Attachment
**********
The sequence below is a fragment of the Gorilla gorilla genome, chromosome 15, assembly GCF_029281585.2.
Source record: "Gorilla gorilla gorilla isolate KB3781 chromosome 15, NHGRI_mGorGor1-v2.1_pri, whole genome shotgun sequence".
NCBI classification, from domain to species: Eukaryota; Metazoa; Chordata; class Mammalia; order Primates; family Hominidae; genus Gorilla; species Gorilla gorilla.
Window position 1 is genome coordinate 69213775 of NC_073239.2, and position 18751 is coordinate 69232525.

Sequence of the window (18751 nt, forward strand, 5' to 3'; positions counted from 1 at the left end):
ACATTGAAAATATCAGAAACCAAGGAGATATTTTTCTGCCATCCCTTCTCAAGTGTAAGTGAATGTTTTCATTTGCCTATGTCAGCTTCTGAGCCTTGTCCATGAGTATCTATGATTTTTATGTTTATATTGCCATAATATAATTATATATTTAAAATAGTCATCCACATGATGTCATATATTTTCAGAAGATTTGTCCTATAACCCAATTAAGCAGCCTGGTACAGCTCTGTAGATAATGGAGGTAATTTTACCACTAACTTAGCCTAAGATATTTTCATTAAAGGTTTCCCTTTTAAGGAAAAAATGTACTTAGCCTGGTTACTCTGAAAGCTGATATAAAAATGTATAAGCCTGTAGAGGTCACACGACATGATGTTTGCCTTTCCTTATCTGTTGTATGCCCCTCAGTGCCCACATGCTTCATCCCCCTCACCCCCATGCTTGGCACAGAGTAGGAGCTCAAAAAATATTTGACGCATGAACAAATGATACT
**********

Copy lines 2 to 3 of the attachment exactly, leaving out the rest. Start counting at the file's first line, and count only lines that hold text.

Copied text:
Source record: "Gorilla gorilla gorilla isolate KB3781 chromosome 15, NHGRI_mGorGor1-v2.1_pri, whole genome shotgun sequence".
NCBI classification, from domain to species: Eukaryota; Metazoa; Chordata; class Mammalia; order Primates; family Hominidae; genus Gorilla; species Gorilla gorilla.